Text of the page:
To assemble the injection molding nozzle 10, the threaded end portion 38 of the housing member is threaded into the threaded aperture 36 in the head portion 14 of the body member 12 after the coils 48 of the heater 26 have been located in place around the body member as illustrated in FIG. 2. This results in the heater 26 being secured in place with the heater leads 34 extending outward from the head portion 14. The torpedo member insert 24 is then slipped into the cap member 20 and the threaded portion 48 of the cap member 20 is screwed into place within the threaded aperture 44 in the body member 12. This is accomplished through the application of force to the flat surfaces 64 through the use of a wrench or the like (not shown). The assembled injection molding nozzle 10 is then ready for use.
The injection molding nozzle 10 is used in a conventional manner by inserting it into a mold die that is represented by the number 96 in FIG. 2 and the heater leads 34 are connected in a conventional manner. The fluid molding material (not shown) is then fed in a conventional manner into the passage 18 in the body member 12. This mold material then flows into the depression 80 through the holes 82, 84, 86 and 88 around the torpedo member 66 and between the projection 72 and the wall of the exit orifice 60. For reasons that are not clear, an insulating layer forms in the area near the exit orifice 60 designated by the letter L. This layer in the area L prevents heat from leaving the molding material and passing into the surrounding mold die 96 that acts as a heat sink. This layer is important since otherwise the nozzle exit 60 could become clogged with solid molding material.
This injection molding nozzle 10 can be used with a wide variety of molding materials including nylon, polyesters, polycarbonates, etc. If the injection molding nozzle 10 is to be used with a highly abrasive molding material such as that containing a fiberglass or mineral powder, then the cap member such as the member 20 should be replaced such as by the cap member 90 that is harder and hence, less likely to wear. Wear that occurs such as to the orifice 60 can be compensated for by changing to a new torpedo member insert 24 that has an increased diameter projection 94 as set forth in FIG. 6. This results in the same exit area even though there is wear.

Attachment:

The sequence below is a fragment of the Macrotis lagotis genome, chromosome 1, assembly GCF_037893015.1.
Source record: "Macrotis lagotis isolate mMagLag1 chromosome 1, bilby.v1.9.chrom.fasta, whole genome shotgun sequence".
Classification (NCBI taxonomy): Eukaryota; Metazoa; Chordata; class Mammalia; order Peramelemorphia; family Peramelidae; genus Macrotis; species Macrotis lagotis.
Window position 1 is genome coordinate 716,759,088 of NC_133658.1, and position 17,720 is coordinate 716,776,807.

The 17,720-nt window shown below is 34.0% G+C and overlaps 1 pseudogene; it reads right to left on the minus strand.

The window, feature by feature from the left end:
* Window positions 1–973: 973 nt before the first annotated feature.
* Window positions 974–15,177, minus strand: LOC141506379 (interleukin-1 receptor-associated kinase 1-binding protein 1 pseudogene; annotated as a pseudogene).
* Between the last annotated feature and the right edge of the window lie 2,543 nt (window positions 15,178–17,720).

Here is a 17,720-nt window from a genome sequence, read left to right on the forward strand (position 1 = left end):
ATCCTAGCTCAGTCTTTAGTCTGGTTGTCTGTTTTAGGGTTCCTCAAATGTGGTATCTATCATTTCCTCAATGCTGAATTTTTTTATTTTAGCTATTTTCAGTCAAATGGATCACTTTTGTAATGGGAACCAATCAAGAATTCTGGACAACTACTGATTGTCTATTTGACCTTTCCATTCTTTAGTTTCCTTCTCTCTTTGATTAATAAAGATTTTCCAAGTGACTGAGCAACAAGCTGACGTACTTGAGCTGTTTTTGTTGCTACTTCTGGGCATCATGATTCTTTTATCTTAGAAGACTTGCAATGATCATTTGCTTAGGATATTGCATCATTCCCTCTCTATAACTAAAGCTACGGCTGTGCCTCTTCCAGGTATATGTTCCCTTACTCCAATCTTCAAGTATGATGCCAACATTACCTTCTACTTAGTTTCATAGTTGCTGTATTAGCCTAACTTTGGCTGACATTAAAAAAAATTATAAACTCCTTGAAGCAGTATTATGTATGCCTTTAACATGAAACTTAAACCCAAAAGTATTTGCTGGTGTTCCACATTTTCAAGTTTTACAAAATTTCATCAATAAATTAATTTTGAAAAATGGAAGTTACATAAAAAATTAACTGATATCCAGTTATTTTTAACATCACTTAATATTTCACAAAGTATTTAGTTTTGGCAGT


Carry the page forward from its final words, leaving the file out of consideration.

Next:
The function of the torpedo member 66 and its projection 72 is critical to the proper functioning of the injection molding nozzle 10 during molding operations. In this connection, during molding operations, heat passes from the coils 48 of the heater 26, through the forward end portion 16 of the body member 12, through the projection portion 76 of the torpedo member insert 24, through the torpedo shaped member 66 and the cylindrical projection 72. The heat in the torpedo shaped member 66 and the projection 72 passes outward into the flowing molding material to keep it from solidifying. This is particularly important with the projection 72, since the heat flowing outward from the projection 72 prevents the flowing material from becoming solid and clogging the exit orifice 60 in the cap member 20.
It should be noted that in view of the construction of the apertures 60 and 92 and the associated projections 72 and 94, the junction of the molding material between the exit of the injection molding nozzle 10 and the part being molded during molding operations has an annular shaped hollow cross section instead of the usual solid cross section. This makes it easier to separate the molded part from the molding nozzle 10 and results in a molded part that has a smoother surface at the nozzle 10 exit location.
Although the invention has been described in considerable detail with reference to certain preferred embodiments, it will be understood that variations or modifications may be made within the spirit and scope of the invention as defined in the appended claims.